it'll cost you dearly with every outage, with every client pc that takes more than 30 mins to replace and so on. if your helpdesk staff has the account reinitialized because he doesn't know enough details of windows offline sync's suckage, or if the exchange admin wasn't forced by any policy to set up weekly consistency checks and you need a full restore where a service restart should suffice.
summing up the cost of "good enough IT" DOES need a business perspective.
if you don't take the time to look for and notice the small daily fuckups and don't see where they turn into the smaller disasters, everything will look ok.
but i don't think this kind of attitude can be acceptable, unless the companies wages are just enough to hire chimps. still, we don't need to lie to ourselves and think everything is great.
last, dynamic IT is possible and there are shops that are running far better than the rest.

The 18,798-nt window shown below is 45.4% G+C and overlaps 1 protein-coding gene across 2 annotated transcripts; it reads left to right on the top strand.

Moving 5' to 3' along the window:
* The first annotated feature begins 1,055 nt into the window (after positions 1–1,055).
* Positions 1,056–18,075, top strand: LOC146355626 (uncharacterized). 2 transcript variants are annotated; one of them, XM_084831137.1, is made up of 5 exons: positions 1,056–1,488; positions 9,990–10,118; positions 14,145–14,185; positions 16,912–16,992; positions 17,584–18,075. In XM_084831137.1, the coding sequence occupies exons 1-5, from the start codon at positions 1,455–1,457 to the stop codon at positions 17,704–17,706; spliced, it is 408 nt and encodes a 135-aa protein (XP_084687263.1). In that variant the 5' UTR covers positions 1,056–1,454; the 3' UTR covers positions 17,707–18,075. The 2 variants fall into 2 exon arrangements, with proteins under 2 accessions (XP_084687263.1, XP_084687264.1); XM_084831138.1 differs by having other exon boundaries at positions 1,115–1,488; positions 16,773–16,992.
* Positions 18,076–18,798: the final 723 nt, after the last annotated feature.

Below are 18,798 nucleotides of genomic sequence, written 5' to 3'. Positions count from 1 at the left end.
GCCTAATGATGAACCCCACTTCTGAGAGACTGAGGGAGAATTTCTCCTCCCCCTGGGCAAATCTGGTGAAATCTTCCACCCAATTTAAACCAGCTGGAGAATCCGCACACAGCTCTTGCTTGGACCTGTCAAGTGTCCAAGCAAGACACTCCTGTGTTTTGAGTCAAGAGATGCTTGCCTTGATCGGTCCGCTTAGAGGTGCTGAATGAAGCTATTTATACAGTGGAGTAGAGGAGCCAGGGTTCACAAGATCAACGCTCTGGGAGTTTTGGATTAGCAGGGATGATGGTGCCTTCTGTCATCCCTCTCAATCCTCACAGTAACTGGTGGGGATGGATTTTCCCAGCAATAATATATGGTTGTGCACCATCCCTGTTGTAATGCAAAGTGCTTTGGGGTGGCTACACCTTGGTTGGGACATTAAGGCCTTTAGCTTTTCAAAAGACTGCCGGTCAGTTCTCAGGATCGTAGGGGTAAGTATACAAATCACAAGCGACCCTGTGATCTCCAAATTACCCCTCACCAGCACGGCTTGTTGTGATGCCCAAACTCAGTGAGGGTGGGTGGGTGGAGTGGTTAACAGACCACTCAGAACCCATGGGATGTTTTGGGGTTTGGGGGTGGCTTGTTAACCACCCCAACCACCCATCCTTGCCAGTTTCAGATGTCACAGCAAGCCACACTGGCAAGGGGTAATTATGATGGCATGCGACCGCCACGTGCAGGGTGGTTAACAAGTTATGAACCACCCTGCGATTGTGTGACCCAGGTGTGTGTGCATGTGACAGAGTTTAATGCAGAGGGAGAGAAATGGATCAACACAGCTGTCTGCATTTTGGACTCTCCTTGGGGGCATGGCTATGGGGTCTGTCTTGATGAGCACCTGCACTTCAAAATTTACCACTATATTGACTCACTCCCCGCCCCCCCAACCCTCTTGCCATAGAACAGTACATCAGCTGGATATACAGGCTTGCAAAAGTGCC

the problem is that if you call up any of the big vendors and ask to "buy dynamic IT" you'll get the shiny marketing materials, the stacks of new hardware, the expensive outdated management tools and the lot of newbie consultants and the huge bill that will actually prove how important your choice was and that'll get you the big raise.
but you won't get the last missing piece: the dynamic stuff you tried to get.
i suggest you call up steve traugott some day and hear his side of "good enough IT" (as in no compromises made) management.
If you end up virtualizing services like that, re-run your numbers. 8/16GB+ lowend systems in a cluster will be providing much more power and run cheaper than buying the needed RAM upgrades in your host boxes (8GB Dimms ouch)
and NOONE stops you from having failover nodes virtualized etc. (let the cluster shutdown some dev boxes etc. etc.)
NPIV gives you all the added freedom you could need to P2V or failover into the VM side of things within minutes.